Of all the things I love in the word, free events that feature books are near the top of the list. (Right below random musical scenes acted out in public, which is pretty much the pinnacle of my possible happiness.)
My friends and family always call me out for noticing little details that others pass by. Like the fact that they painted all the electrical boxes at Downtown Crossing one afternoon. Or the name of the song that the bells at Macy’s peel out at 9:00 every morning. Or the extreme joy I show when I find out that the Shaw’s down the street is FINALLY making loaves of Portuguese sweet bread.
One such thing I noticed was that the Boston Book Festival was happening today. I attended the first BBF last year on a soggy October day with a smallish crowd that was mostly focused on the writing process. This year, the event organizers put a lot more energy into publicizing the event and getting all sorts of authors, publishers, and people to attend. The area was teeming with pedestrians, though I’m sure it didn’t hurt that President Obama was stumping for Deval Patrick down the street at Hynes.
Of the two sessions I attended, I was most intrigued by the one about “Home and Away,” which featured Bill Bryson and Tony Hiss, and was moderated by Robin Young. I chose to attend this lecture because Bryson’s books always make me laugh out loud and yearn to pack up my backpack and my passport, often at the same exact time. I feel like he sees the world the way I do, but he says it much much hilariously than I can.
Tony Hiss, however, affected me even more. Though his slide show was an example of a “before” in a visual aid class, I was riveted by his presentation on “deep travel.” He says that we will use our brains more and get more out of life if, in every scenario, we look around and imagine that we are not in our local coffee shop, but instead in Warsaw. If you were in another city, you would be noticing the papers people around you are reading. The astonishing variety of sweeteners one can put in one’s coffee. The speed of the cars passing by. The smells! The taste of that particular coffee, even if it’s your third one of the day.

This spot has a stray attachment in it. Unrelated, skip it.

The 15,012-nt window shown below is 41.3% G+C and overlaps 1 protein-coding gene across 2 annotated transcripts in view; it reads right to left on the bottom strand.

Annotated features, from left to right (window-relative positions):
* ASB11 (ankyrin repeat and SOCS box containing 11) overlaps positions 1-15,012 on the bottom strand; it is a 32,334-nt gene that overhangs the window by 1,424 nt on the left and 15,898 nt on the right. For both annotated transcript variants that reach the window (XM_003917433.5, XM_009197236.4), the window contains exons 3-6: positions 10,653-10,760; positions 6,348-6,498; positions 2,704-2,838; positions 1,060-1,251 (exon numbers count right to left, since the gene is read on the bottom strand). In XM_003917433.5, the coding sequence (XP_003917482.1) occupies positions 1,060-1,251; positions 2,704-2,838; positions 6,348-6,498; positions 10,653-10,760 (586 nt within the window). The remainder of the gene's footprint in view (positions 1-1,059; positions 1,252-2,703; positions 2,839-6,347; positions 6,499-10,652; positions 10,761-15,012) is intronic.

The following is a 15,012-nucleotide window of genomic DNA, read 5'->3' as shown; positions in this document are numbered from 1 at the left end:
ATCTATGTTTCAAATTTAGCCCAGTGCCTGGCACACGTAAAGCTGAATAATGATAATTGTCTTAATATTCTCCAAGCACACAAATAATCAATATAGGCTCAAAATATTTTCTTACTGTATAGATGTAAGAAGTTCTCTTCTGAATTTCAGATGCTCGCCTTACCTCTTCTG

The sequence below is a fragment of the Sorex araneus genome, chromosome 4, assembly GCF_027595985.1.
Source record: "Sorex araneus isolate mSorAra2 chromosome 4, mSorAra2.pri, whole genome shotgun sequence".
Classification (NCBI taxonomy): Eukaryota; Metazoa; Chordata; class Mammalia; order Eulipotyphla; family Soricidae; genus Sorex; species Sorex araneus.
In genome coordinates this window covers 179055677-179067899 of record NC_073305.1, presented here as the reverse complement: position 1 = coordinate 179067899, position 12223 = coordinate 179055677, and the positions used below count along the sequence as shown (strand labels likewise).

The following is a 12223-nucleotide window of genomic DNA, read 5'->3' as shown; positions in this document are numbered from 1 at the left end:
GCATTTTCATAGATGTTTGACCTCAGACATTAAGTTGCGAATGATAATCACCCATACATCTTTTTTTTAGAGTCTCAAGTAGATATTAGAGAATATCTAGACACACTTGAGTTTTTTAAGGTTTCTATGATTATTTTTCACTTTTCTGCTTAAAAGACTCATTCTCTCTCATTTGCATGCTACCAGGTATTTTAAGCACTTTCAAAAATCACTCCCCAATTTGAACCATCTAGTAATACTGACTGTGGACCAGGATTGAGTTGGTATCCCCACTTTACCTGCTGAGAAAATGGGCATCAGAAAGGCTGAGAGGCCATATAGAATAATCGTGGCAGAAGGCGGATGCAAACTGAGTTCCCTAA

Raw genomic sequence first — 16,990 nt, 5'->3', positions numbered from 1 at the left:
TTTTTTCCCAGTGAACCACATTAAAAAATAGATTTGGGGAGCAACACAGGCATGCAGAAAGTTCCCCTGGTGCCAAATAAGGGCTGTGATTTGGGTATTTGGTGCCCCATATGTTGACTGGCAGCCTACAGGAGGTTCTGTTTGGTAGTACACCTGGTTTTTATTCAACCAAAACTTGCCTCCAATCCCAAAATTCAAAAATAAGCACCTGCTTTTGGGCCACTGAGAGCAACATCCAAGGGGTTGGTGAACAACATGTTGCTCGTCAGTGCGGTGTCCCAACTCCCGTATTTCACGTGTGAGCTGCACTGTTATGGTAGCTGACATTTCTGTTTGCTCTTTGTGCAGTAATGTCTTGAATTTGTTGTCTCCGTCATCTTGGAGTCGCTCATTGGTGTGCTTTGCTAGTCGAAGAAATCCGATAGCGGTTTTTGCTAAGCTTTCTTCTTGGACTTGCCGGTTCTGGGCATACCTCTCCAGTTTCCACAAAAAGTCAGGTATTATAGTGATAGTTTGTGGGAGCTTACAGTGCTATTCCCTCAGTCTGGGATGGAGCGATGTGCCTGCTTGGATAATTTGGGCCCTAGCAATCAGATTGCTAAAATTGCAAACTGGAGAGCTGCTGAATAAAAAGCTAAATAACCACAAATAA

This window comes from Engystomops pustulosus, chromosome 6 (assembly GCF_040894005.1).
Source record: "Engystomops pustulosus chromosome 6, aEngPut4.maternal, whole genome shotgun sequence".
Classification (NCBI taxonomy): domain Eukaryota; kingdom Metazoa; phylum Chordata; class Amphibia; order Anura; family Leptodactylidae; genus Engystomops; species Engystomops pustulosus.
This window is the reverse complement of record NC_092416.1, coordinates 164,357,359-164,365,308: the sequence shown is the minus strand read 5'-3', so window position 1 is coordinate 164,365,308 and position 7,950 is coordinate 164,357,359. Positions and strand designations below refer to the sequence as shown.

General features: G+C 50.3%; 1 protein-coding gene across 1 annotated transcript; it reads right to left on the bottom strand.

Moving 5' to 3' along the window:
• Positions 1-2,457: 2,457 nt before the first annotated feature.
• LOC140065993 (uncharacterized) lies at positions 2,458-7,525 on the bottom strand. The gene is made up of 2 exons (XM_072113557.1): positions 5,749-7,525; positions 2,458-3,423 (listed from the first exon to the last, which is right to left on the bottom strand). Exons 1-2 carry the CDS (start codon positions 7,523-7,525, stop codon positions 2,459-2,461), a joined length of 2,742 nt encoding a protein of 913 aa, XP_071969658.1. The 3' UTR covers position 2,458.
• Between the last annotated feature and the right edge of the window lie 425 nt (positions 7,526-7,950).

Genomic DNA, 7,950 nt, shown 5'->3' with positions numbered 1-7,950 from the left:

I loved this, because it is exactly how I try to live my life. I’ve been in Boston for almost 18 months now and I still strive to learn something new about the city every day. I want to be the one seeing where that path ends, what new store is moving into that empty building, which flowers are in bloom this week. I love being the first to notice that down the street, Brian has put up bright orange lights for Halloween, or that our new curtains exactly match the picture frame in our library. Right now, I’m sitting here, wondering who is getting married or why else the church bells would be ringing at this hour.
At the same time, exploring my own city makes me long for others. I want to be back in a land of accents, of foreign money, of roads where I can’t pronounce the street names, nevermind know where they end. I want to order “the best beer on tap,” and not always have it be a Sam Adams. To forage for my breakfast, hop on the next train, and see what the people there have to say for themselves.
But in the meantime, I’m off to find dinner in my own personal “Warsaw.” Pożegnanie!
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